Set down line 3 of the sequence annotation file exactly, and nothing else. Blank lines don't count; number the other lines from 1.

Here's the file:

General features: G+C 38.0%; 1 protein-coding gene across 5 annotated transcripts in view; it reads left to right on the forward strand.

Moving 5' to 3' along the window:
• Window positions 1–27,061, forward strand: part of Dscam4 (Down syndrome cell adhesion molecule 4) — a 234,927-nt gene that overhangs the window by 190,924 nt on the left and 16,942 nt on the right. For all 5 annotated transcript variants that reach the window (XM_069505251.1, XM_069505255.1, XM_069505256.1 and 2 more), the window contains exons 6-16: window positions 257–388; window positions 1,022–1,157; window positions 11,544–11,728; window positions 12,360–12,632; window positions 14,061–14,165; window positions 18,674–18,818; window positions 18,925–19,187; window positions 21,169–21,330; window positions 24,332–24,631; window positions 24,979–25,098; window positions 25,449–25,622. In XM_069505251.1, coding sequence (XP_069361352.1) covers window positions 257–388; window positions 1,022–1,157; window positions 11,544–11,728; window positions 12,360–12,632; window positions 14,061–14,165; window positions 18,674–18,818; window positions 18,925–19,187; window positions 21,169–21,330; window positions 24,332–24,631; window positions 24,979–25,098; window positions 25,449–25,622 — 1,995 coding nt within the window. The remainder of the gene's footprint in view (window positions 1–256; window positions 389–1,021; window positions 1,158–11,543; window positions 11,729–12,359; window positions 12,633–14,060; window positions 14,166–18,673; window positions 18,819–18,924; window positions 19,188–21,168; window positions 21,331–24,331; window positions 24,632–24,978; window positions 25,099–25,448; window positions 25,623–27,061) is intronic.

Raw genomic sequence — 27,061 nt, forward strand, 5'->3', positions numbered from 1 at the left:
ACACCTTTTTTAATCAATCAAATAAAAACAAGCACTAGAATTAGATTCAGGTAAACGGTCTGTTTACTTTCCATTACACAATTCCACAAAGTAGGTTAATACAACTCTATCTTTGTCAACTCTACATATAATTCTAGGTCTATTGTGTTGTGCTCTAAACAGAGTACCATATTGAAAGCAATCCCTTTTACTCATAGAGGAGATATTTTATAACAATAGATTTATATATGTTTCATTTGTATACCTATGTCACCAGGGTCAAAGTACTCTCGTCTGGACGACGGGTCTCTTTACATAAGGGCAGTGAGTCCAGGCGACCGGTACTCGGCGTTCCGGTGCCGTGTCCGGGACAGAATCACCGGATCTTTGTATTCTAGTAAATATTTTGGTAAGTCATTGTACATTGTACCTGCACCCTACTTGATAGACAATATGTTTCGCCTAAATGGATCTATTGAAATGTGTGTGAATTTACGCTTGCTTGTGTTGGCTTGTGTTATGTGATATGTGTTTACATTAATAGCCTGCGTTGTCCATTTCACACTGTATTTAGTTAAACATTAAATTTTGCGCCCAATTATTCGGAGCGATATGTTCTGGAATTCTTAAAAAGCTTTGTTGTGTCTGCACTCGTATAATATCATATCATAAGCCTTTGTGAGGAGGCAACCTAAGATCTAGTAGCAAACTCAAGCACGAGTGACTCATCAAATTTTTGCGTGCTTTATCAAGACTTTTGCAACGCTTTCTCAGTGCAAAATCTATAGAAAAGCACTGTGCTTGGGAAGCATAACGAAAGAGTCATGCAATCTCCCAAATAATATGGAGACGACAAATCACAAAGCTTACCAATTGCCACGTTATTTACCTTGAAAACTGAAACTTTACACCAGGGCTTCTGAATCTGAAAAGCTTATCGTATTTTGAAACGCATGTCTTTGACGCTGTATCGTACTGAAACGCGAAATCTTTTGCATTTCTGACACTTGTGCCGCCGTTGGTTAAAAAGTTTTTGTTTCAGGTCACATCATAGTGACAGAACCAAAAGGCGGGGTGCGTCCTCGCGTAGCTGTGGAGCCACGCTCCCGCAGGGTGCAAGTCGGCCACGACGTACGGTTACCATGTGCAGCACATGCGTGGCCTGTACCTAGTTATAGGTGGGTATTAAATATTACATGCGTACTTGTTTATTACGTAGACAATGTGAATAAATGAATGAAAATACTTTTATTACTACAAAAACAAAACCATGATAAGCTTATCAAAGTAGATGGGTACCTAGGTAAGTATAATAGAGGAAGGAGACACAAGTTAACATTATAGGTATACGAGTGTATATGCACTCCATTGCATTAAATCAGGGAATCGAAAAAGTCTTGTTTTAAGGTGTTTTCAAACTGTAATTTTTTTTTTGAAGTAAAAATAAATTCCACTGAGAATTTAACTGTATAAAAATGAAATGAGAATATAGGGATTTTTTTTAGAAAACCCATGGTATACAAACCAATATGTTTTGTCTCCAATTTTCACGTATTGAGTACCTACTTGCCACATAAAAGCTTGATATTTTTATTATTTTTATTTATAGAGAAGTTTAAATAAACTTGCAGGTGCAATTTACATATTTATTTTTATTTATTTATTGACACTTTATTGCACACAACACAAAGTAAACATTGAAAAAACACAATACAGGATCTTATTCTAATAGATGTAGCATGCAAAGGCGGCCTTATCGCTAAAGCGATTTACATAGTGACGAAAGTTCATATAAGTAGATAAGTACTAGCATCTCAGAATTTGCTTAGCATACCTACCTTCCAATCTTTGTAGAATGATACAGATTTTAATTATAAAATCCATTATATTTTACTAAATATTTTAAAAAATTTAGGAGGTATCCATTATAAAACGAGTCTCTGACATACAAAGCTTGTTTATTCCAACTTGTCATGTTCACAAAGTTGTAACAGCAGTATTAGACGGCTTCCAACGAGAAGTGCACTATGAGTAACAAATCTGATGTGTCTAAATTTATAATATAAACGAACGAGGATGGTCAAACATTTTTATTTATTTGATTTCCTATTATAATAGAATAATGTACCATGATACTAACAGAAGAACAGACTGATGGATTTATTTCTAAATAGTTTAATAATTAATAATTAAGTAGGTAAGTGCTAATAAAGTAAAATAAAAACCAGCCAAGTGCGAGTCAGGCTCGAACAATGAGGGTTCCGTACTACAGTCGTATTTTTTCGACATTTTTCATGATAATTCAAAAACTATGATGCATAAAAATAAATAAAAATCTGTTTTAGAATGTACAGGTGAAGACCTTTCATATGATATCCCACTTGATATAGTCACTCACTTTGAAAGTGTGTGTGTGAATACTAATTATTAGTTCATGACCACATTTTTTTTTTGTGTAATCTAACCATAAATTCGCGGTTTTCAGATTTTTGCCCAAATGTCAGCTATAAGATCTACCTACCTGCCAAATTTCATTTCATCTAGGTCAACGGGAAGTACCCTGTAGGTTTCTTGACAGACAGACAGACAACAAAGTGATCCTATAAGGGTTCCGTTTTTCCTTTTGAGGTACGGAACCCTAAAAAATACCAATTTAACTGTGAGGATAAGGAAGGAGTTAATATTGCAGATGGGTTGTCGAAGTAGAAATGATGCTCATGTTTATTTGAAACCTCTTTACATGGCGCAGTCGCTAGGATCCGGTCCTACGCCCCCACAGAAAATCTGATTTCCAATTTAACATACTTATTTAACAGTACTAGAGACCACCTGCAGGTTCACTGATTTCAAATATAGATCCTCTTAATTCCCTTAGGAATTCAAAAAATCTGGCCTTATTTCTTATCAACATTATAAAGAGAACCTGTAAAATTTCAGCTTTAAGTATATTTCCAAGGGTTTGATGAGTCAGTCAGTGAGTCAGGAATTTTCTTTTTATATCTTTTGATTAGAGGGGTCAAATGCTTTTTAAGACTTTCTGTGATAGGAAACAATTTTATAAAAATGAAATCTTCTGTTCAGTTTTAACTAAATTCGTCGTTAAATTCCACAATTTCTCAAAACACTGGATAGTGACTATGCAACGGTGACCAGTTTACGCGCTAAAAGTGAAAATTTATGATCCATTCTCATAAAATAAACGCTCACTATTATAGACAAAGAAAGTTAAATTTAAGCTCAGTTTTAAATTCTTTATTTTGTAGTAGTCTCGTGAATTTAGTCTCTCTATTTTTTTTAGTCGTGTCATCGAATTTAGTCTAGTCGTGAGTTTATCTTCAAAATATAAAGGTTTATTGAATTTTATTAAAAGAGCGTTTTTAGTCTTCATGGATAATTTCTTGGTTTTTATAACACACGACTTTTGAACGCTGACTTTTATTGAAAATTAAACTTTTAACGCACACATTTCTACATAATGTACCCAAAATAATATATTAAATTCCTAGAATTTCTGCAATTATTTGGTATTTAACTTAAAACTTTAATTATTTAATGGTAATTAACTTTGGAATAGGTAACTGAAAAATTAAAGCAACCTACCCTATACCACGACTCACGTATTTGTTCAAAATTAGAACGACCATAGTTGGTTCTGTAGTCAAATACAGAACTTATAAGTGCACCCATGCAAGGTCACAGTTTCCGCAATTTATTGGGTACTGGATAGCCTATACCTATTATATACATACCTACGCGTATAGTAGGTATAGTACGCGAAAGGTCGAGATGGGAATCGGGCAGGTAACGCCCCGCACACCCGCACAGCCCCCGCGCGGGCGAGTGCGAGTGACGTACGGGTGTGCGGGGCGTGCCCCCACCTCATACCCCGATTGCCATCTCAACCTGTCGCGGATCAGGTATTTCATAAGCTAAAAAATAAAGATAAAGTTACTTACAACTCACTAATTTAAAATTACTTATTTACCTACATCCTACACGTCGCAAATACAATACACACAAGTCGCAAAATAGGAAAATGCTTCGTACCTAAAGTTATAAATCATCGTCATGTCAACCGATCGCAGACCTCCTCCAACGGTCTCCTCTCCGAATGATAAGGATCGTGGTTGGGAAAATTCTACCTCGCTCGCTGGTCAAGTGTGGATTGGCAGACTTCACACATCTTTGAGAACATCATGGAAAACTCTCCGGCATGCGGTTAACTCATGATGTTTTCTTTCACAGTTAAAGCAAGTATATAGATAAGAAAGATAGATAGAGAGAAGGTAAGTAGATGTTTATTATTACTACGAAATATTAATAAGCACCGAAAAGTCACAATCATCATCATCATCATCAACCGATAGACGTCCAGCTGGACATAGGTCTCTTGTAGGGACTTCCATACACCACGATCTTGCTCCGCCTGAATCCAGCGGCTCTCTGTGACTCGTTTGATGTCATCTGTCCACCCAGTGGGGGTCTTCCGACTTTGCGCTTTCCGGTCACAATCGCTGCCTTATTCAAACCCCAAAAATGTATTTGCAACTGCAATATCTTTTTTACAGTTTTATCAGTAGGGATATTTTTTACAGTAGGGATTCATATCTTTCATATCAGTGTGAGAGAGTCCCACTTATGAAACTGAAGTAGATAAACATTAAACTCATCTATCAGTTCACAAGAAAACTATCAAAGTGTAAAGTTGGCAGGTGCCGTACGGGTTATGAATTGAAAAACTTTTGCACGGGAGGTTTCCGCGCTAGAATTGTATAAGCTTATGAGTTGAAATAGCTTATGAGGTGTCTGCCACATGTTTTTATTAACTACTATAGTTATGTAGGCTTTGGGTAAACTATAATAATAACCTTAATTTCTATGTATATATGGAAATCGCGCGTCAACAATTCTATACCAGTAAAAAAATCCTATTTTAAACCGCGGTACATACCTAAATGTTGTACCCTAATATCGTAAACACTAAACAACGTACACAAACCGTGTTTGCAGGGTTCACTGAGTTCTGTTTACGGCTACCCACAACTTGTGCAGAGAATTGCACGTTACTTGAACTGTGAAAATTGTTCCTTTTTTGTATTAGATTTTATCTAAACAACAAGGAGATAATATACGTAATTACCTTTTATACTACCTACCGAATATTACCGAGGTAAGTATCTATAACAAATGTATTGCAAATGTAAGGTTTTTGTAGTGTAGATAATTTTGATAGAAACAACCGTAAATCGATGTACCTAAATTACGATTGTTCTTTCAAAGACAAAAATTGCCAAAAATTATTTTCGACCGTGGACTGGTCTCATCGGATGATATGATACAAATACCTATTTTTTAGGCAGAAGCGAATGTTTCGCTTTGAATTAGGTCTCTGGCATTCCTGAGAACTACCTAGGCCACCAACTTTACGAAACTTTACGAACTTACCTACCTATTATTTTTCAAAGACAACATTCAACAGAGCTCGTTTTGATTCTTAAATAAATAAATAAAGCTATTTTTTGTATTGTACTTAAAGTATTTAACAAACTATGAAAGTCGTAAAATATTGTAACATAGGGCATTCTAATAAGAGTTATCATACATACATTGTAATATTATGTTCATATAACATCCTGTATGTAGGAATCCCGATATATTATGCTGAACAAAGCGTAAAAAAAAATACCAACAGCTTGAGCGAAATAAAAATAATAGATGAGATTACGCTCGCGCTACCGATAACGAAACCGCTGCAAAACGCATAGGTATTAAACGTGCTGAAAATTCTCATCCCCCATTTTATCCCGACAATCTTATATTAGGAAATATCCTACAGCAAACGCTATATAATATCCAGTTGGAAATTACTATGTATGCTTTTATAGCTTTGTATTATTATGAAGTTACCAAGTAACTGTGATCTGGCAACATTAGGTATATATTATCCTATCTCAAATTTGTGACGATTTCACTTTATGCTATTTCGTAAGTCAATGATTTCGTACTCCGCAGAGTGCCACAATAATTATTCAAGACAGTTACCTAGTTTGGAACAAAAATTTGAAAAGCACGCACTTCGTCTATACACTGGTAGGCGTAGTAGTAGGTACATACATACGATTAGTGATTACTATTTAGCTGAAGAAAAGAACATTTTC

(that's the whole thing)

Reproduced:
• Window positions 1–27,061, forward strand: part of Dscam4 (Down syndrome cell adhesion molecule 4) — a 234,927-nt gene that overhangs the window by 190,924 nt on the left and 16,942 nt on the right. For all 5 annotated transcript variants that reach the window (XM_069505251.1, XM_069505255.1, XM_069505256.1 and 2 more), the window contains exons 6-16: window positions 257–388; window positions 1,022–1,157; window positions 11,544–11,728; window positions 12,360–12,632; window positions 14,061–14,165; window positions 18,674–18,818; window positions 18,925–19,187; window positions 21,169–21,330; window positions 24,332–24,631; window positions 24,979–25,098; window positions 25,449–25,622. In XM_069505251.1, coding sequence (XP_069361352.1) covers window positions 257–388; window positions 1,022–1,157; window positions 11,544–11,728; window positions 12,360–12,632; window positions 14,061–14,165; window positions 18,674–18,818; window positions 18,925–19,187; window positions 21,169–21,330; window positions 24,332–24,631; window positions 24,979–25,098; window positions 25,449–25,622 — 1,995 coding nt within the window. The remainder of the gene's footprint in view (window positions 1–256; window positions 389–1,021; window positions 1,158–11,543; window positions 11,729–12,359; window positions 12,633–14,060; window positions 14,166–18,673; window positions 18,819–18,924; window positions 19,188–21,168; window positions 21,331–24,331; window positions 24,632–24,978; window positions 25,099–25,448; window positions 25,623–27,061) is intronic.